RESULTS: 463 patients (40%) were masked hypertensives (SBP>or = 135 mmHg or DBP>or = 85 mmHg at home). Three parameters were associated with MH (odds ratio OR): office SBP (OR = 1.110), male gender (OR = 2.214) and age (OR = 1.031). Decision trees showed a 130 mmHg SBP was an efficient threshold to propose HBPM with a higher probability to detect MH. Subsequent variables were male gender and age over 70 in males.
CONCLUSION: To detect masked hypertension, it would be logical to first of all select patients whose office SBP is between 130 and 140 mmHg.
AD
Service de Cardiologie et hypertension artérielle, CHU, Grenoble, Roubaix, HEGP, Paris, France. jmmallion@chu-grenoble.fr
PMID
35
TI
Prognostic value of white-coat and masked hypertension diagnosed by ambulatory monitoring in initially untreated subjects: an updated meta analysis.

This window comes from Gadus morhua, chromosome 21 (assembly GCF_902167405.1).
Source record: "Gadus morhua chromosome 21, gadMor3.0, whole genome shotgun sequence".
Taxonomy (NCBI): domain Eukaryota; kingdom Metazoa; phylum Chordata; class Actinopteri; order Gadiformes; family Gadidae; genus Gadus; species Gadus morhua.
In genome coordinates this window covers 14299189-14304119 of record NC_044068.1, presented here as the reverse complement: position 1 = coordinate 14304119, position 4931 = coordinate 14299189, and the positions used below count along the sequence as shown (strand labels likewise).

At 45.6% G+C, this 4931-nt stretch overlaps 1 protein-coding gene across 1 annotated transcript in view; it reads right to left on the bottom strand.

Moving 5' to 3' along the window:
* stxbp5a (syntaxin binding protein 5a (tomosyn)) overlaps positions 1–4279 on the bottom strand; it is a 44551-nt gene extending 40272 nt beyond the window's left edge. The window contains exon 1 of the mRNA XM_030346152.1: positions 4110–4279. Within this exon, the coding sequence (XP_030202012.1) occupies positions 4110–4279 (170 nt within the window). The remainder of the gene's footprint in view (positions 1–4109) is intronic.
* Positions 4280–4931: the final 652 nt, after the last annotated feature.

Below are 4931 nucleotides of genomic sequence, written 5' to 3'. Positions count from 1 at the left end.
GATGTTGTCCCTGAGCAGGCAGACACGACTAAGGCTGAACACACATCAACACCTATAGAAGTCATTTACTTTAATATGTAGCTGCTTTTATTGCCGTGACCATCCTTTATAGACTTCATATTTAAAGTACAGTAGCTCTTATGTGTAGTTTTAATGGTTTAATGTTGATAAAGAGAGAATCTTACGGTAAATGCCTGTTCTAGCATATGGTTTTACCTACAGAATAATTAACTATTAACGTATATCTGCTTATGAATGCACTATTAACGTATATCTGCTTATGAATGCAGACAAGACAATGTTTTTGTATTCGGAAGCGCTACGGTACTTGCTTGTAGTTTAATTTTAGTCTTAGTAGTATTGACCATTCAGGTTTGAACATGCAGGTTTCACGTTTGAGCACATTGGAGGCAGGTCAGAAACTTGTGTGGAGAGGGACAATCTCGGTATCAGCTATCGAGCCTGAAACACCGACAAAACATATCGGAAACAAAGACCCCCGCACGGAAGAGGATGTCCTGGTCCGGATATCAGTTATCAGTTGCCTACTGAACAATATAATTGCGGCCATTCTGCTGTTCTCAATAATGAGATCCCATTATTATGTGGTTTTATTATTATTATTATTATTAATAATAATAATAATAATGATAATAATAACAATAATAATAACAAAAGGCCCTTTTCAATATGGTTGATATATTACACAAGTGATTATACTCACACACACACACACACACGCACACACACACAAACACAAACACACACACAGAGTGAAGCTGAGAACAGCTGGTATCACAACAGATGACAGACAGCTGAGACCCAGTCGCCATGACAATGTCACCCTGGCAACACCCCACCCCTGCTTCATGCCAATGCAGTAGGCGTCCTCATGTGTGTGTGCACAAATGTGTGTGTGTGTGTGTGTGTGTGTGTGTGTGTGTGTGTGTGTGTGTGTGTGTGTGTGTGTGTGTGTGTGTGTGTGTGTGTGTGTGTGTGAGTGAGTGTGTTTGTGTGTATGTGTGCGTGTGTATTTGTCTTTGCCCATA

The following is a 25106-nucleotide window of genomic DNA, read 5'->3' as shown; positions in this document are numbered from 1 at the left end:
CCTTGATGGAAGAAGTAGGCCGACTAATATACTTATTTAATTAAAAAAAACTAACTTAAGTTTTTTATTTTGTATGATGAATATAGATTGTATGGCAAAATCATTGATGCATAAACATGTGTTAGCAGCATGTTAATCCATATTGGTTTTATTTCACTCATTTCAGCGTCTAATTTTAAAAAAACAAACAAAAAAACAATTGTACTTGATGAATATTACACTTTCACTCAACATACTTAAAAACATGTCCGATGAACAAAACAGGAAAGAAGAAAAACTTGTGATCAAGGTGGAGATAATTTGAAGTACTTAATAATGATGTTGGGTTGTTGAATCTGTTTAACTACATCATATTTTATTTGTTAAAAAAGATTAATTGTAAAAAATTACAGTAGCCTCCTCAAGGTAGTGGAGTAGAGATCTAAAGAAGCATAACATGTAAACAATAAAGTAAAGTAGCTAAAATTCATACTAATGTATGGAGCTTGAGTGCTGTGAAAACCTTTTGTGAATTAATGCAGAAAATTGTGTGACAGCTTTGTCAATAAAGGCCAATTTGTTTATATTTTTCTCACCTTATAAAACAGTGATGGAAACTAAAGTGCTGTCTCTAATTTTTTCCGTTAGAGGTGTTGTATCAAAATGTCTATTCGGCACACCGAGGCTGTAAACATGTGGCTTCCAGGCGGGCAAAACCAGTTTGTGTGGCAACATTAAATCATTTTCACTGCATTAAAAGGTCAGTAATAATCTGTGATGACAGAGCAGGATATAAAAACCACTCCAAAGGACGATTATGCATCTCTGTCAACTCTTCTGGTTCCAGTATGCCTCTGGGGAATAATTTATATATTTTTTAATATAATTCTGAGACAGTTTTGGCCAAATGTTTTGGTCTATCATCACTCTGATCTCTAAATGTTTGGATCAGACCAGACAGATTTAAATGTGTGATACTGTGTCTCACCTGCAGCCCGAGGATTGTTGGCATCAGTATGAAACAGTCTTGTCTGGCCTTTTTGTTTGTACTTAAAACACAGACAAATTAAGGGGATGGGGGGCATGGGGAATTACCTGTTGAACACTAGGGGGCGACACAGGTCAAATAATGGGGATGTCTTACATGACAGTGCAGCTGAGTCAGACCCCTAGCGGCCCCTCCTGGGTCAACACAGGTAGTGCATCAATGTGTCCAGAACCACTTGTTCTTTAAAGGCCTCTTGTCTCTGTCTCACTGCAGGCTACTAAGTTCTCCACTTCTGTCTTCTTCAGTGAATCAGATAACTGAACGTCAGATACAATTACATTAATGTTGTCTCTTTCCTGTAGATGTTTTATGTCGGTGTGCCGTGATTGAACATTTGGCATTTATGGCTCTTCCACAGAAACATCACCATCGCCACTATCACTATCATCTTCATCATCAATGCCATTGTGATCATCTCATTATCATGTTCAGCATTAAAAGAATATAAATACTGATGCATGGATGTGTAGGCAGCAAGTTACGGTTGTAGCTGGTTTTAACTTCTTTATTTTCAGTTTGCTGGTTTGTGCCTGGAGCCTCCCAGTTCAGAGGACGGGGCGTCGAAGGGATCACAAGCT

AU
Pierdomenico SD, Cuccurullo F
SO
Am J Hypertens. 2011;24(1):52.
 
BACKGROUND: The prognostic relevance of white-coat hypertension (WCH) and masked hypertension (MH) is controversial. The aim of this study was to perform an updated meta-analysis on the prognostic value of WCH and MH diagnosed by ambulatory monitoring in initially untreated subjects.
METHODS: We searched for articles evaluating cardiovascular outcome in WCH or MH or sustained hypertension (SH) in comparison with normotension, investigating untreated subjects at baseline or performing separate analysis for untreated or treated subjects, and reporting adjusted hazard ratio (HR) and 95% confidence interval (CI).